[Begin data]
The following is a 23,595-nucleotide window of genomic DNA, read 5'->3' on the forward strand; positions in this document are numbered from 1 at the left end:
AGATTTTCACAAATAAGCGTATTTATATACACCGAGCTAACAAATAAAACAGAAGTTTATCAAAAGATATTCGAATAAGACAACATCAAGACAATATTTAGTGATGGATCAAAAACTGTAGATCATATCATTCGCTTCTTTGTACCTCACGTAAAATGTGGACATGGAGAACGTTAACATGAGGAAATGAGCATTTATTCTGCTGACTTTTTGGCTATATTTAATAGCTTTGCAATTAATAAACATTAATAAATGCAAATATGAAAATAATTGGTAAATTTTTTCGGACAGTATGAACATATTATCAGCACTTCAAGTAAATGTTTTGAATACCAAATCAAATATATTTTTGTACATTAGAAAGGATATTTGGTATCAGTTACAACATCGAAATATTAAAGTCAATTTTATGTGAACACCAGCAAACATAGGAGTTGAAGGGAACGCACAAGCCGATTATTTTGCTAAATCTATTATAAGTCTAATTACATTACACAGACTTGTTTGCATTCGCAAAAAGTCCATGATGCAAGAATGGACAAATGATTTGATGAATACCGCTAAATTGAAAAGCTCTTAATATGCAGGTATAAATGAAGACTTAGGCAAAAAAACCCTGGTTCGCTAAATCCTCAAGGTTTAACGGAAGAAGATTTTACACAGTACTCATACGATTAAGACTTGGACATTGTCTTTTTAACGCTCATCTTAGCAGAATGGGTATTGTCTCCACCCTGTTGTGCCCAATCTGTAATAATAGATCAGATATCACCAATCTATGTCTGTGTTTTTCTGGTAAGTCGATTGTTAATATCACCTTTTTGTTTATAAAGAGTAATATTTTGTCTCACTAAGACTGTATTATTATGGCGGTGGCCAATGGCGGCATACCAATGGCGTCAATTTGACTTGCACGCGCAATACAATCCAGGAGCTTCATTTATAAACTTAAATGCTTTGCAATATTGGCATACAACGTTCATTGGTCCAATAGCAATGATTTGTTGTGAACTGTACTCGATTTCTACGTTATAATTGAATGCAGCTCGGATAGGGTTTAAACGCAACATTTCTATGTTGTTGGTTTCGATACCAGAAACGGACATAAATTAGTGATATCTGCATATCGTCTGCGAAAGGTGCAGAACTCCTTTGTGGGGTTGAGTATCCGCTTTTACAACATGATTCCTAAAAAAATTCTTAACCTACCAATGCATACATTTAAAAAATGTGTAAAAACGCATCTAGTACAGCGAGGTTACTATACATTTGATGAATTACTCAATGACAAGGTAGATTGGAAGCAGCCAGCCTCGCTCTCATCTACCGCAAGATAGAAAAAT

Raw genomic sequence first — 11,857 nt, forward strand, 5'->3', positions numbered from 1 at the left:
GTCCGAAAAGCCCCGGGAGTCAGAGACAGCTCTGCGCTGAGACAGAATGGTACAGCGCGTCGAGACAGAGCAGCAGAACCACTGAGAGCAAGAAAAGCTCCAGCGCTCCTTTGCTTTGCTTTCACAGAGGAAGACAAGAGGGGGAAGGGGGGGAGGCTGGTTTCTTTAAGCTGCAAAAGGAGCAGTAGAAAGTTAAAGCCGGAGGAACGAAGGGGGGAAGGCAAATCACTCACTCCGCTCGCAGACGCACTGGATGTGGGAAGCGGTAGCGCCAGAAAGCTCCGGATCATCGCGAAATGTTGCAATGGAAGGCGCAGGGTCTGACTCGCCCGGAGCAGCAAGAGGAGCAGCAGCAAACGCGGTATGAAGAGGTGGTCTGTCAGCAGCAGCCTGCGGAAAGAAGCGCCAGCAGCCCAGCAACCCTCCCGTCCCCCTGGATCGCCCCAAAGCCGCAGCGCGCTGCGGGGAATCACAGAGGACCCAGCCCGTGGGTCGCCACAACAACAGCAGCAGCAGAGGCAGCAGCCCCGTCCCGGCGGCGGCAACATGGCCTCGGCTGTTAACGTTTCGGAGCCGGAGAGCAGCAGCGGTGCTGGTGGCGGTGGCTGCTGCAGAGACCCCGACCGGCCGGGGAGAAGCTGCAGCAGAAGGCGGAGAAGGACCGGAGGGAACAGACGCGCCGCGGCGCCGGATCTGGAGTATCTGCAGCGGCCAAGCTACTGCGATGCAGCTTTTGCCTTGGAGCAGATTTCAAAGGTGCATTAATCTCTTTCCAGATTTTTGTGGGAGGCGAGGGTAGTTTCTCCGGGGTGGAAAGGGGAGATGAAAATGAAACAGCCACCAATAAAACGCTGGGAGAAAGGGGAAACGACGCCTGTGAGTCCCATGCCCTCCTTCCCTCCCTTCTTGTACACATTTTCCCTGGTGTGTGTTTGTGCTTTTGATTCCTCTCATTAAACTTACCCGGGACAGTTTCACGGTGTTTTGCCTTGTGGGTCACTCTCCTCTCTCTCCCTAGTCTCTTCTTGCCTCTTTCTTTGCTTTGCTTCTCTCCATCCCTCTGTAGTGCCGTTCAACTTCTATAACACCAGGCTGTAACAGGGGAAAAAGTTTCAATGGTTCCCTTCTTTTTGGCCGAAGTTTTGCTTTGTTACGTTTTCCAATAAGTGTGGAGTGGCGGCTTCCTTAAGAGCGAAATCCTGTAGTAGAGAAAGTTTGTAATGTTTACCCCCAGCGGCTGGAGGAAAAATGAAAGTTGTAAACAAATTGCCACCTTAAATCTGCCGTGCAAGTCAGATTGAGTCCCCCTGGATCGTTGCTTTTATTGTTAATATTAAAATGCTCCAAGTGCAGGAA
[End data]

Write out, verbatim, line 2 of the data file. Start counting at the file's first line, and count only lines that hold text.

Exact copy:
AGATTTTCACAAATAAGCGTATTTATATACACCGAGCTAACAAATAAAACAGAAGTTTATCAAAAGATATTCGAATAAGACAACATCAAGACAATATTTAGTGATGGATCAAAAACTGTAGATCATATCATTCGCTTCTTTGTACCTCACGTAAAATGTGGACATGGAGAACGTTAACATGAGGAAATGAGCATTTATTCTGCTGACTTTTTGGCTATATTTAATAGCTTTGCAATTAATAAACATTAATAAATGCAAATATGAAAATAATTGGTAAATTTTTTCGGACAGTATGAACATATTATCAGCACTTCAAGTAAATGTTTTGAATACCAAATCAAATATATTTTTGTACATTAGAAAGGATATTTGGTATCAGTTACAACATCGAAATATTAAAGTCAATTTTATGTGAACACCAGCAAACATAGGAGTTGAAGGGAACGCACAAGCCGATTATTTTGCTAAATCTATTATAAGTCTAATTACATTACACAGACTTGTTTGCATTCGCAAAAAGTCCATGATGCAAGAATGGACAAATGATTTGATGAATACCGCTAAATTGAAAAGCTCTTAATATGCAGGTATAAATGAAGACTTAGGCAAAAAAACCCTGGTTCGCTAAATCCTCAAGGTTTAACGGAAGAAGATTTTACACAGTACTCATACGATTAAGACTTGGACATTGTCTTTTTAACGCTCATCTTAGCAGAATGGGTATTGTCTCCACCCTGTTGTGCCCAATCTGTAATAATAGATCAGATATCACCAATCTATGTCTGTGTTTTTCTGGTAAGTCGATTGTTAATATCACCTTTTTGTTTATAAAGAGTAATATTTTGTCTCACTAAGACTGTATTATTATGGCGGTGGCCAATGGCGGCATACCAATGGCGTCAATTTGACTTGCACGCGCAATACAATCCAGGAGCTTCATTTATAAACTTAAATGCTTTGCAATATTGGCATACAACGTTCATTGGTCCAATAGCAATGATTTGTTGTGAACTGTACTCGATTTCTACGTTATAATTGAATGCAGCTCGGATAGGGTTTAAACGCAACATTTCTATGTTGTTGGTTTCGATACCAGAAACGGACATAAATTAGTGATATCTGCATATCGTCTGCGAAAGGTGCAGAACTCCTTTGTGGGGTTGAGTATCCGCTTTTACAACATGATTCCTAAAAAAATTCTTAACCTACCAATGCATACATTTAAAAAATGTGTAAAAACGCATCTAGTACAGCGAGGTTACTATACATTTGATGAATTACTCAATGACAAGGTAGATTGGAAGCAGCCAGCCTCGCTCTCATCTACCGCAAGATAGAAAAAT